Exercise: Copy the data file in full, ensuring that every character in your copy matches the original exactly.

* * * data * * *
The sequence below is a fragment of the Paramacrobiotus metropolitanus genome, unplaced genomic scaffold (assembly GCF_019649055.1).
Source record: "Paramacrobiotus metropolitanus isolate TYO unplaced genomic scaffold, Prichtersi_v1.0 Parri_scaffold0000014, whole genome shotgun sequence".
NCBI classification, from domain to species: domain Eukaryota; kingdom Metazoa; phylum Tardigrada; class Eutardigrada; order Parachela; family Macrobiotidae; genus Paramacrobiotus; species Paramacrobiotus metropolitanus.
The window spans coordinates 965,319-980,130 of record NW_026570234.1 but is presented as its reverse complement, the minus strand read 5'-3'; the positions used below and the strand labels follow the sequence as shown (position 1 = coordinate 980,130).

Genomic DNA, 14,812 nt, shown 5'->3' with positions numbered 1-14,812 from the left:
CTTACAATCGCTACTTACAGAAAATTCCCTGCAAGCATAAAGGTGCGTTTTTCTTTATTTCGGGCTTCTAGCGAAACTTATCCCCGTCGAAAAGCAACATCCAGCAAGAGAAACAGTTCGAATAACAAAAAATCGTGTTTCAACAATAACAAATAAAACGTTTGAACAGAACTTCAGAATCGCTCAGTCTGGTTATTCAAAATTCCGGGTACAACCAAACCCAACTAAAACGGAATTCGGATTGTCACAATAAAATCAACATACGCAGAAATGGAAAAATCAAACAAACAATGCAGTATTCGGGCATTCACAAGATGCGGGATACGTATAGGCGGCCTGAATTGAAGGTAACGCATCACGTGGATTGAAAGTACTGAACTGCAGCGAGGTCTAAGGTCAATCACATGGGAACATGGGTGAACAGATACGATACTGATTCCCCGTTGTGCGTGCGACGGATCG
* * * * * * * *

The sequence below is a fragment of the Paramacrobiotus metropolitanus genome, unplaced genomic scaffold (assembly GCF_019649055.1).
Source record: "Paramacrobiotus metropolitanus isolate TYO unplaced genomic scaffold, Prichtersi_v1.0 Parri_scaffold0000014, whole genome shotgun sequence".
NCBI classification, from domain to species: domain Eukaryota; kingdom Metazoa; phylum Tardigrada; class Eutardigrada; order Parachela; family Macrobiotidae; genus Paramacrobiotus; species Paramacrobiotus metropolitanus.
The window spans coordinates 965,319-980,130 of record NW_026570234.1 but is presented as its reverse complement, the minus strand read 5'-3'; the positions used below and the strand labels follow the sequence as shown (position 1 = coordinate 980,130).

Genomic DNA, 14,812 nt, shown 5'->3' with positions numbered 1-14,812 from the left:
CTTACAATCGCTACTTACAGAAAATTCCCTGCAAGCATAAAGGTGCGTTTTTCTTTATTTCGGGCTTCTAGCGAAACTTATCCCCGTCGAAAAGCAACATCCAGCAAGAGAAACAGTTCGAATAACAAAAAATCGTGTTTCAACAATAACAAATAAAACGTTTGAACAGAACTTCAGAATCGCTCAGTCTGGTTATTCAAAATTCCGGGTACAACCAAACCCAACTAAAACGGAATTCGGATTGTCACAATAAAATCAACATACGCAGAAATGGAAAAATCAAACAAACAATGCAGTATTCGGGCATTCACAAGATGCGGGATACGTATAGGCGGCCTGAATTGAAGGTAACGCATCACGTGGATTGAAAGTACTGAACTGCAGCGAGGTCTAAGGTCAATCACATGGGAACATGGGTGAACAGATACGATACTGATTCCCCGTTGTGCGTGCGACGGATCG